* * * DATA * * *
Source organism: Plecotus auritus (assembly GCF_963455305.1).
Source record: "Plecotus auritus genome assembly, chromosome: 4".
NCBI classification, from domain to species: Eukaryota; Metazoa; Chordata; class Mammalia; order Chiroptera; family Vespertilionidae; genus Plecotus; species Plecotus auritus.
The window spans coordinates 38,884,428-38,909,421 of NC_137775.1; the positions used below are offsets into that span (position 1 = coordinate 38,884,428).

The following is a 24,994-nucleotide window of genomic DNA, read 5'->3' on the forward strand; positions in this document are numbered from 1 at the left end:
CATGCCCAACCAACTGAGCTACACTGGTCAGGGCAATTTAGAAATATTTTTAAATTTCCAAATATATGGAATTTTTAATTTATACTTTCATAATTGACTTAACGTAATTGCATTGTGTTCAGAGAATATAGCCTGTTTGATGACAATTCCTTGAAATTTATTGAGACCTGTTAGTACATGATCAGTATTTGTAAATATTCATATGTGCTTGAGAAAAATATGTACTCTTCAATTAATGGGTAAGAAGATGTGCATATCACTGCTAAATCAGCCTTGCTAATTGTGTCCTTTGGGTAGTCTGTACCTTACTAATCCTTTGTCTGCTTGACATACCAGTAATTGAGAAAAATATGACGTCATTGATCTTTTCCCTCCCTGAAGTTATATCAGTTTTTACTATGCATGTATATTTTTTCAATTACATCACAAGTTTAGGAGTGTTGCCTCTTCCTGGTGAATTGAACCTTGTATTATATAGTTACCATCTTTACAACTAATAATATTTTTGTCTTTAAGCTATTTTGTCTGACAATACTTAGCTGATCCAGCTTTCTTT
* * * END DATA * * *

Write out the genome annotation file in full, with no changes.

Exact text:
Source organism: Plecotus auritus (assembly GCF_963455305.1).
Source record: "Plecotus auritus genome assembly, chromosome: 4".
NCBI classification, from domain to species: Eukaryota; Metazoa; Chordata; class Mammalia; order Chiroptera; family Vespertilionidae; genus Plecotus; species Plecotus auritus.
The window spans coordinates 38,884,428-38,909,421 of NC_137775.1; the positions used below are offsets into that span (position 1 = coordinate 38,884,428).

The following is a 24,994-nucleotide window of genomic DNA, read 5'->3' on the forward strand; positions in this document are numbered from 1 at the left end:
CATGCCCAACCAACTGAGCTACACTGGTCAGGGCAATTTAGAAATATTTTTAAATTTCCAAATATATGGAATTTTTAATTTATACTTTCATAATTGACTTAACGTAATTGCATTGTGTTCAGAGAATATAGCCTGTTTGATGACAATTCCTTGAAATTTATTGAGACCTGTTAGTACATGATCAGTATTTGTAAATATTCATATGTGCTTGAGAAAAATATGTACTCTTCAATTAATGGGTAAGAAGATGTGCATATCACTGCTAAATCAGCCTTGCTAATTGTGTCCTTTGGGTAGTCTGTACCTTACTAATCCTTTGTCTGCTTGACATACCAGTAATTGAGAAAAATATGACGTCATTGATCTTTTCCCTCCCTGAAGTTATATCAGTTTTTACTATGCATGTATATTTTTTCAATTACATCACAAGTTTAGGAGTGTTGCCTCTTCCTGGTGAATTGAACCTTGTATTATATAGTTACCATCTTTACAACTAATAATATTTTTGTCTTTAAGCTATTTTGTCTGACAATACTTAGCTGATCCAGCTTTCTTT